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Millet Prices, Public Policy and Child Malnutrition: The case of Niger in 2005

Author

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  • Giovanni Andrea Cornia
  • Laura Deotti

Abstract

Severe food crises were common until the middle 1980s. Since then, they have been less frequent and until the sharp rise of food prices in 2007-8 the dominant perception was that, except in areas suffering from political instability, famines were slowly becoming a problem of the past. Niger’s 2005 events suggest it is too soon to claim victory. Indeed, between March and August 2005 the country was hit by a doubling of millet prices, and a sharp rise in the number of severely malnourished children admitted to feeding centres. The extent and causes of such crisis remain controversial. Some argue that these extreme events are part of a normal seasonal cycle while others suggest that in 2005 Niger’s chronic food insecurity turned into a nutritional crisis that in some areas reached near-famine conditions. This paper reviews the evidence in this regard in the light of the main famine theories and against the background of the chronic food insecurity and high child malnutrition characterizing Niger. This study concludes that the decline in food production invoked by many to explain the crisis does not help comprehending a complex crisis that can only be understood by examining the entitlement failures of several socio-economic groups, the malfunctioning of domestic and regional food markets, and policy mistakes in the fields of food security, health financing, and international aid.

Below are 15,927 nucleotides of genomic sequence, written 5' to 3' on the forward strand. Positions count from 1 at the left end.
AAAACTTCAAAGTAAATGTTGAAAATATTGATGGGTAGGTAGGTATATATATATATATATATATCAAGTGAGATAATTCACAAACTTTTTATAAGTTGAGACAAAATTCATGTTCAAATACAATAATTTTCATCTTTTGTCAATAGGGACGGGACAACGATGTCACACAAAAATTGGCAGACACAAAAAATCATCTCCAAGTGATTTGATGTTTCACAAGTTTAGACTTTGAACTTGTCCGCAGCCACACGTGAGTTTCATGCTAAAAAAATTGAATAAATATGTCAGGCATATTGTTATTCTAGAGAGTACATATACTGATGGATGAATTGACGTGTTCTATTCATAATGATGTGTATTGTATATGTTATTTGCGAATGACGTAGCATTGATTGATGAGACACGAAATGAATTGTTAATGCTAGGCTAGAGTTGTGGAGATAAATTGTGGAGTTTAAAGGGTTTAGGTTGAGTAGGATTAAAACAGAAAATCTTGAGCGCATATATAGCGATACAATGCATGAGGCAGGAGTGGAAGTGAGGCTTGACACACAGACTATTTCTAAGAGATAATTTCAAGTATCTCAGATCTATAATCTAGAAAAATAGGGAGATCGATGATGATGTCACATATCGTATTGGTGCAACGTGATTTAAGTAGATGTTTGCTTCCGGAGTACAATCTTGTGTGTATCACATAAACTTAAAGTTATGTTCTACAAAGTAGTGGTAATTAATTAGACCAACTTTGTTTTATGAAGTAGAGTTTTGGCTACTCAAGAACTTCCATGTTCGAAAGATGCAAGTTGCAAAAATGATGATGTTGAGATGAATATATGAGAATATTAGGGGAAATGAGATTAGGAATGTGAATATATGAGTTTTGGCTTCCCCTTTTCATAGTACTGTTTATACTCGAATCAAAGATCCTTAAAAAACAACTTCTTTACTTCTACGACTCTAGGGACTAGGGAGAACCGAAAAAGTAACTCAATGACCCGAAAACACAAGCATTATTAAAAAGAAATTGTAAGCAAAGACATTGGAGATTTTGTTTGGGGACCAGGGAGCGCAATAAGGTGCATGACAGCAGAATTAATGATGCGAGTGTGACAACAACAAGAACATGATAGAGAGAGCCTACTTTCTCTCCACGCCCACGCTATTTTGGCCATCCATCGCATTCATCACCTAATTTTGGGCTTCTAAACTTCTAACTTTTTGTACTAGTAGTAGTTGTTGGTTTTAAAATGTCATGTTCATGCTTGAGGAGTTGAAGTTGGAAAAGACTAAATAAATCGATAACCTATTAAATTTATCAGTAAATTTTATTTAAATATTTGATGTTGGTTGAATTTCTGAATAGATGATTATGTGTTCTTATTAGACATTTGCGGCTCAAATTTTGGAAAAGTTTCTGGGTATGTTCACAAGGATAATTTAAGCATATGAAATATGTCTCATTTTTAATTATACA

Suggested Citation

  • Giovanni Andrea Cornia & Laura Deotti, 2008. "Millet Prices, Public Policy and Child Malnutrition: The case of Niger in 2005," Papers inwopa08/49, Innocenti Working Papers.
  • Handle: RePEc:ucf:inwopa:inwopa08/49
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    1. World Bank, 2008. "World Development Indicators 2008," World Bank Publications, The World Bank, number 11855, April.
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    Cited by:

    1. Sami Bibi & Massa Coulibaly & John Cockburn & Luca Tiberti, 2009. "L'impact de la hausse des prix des produits alimentaires sur la pauvreté des enfants et les reponses politiques au Mali," Papers inwopa09/60, Innocenti Working Papers.

    More about this item

    Keywords

    child malnutrition; famines; food security; food shortage; prices; public policy;

    JEL classification:

    • Q11 - Agricultural and Natural Resource Economics; Environmental and Ecological Economics - - Agriculture - - - Aggregate Supply and Demand Analysis; Prices
    • Q18 - Agricultural and Natural Resource Economics; Environmental and Ecological Economics - - Agriculture - - - Agricultural Policy; Food Policy

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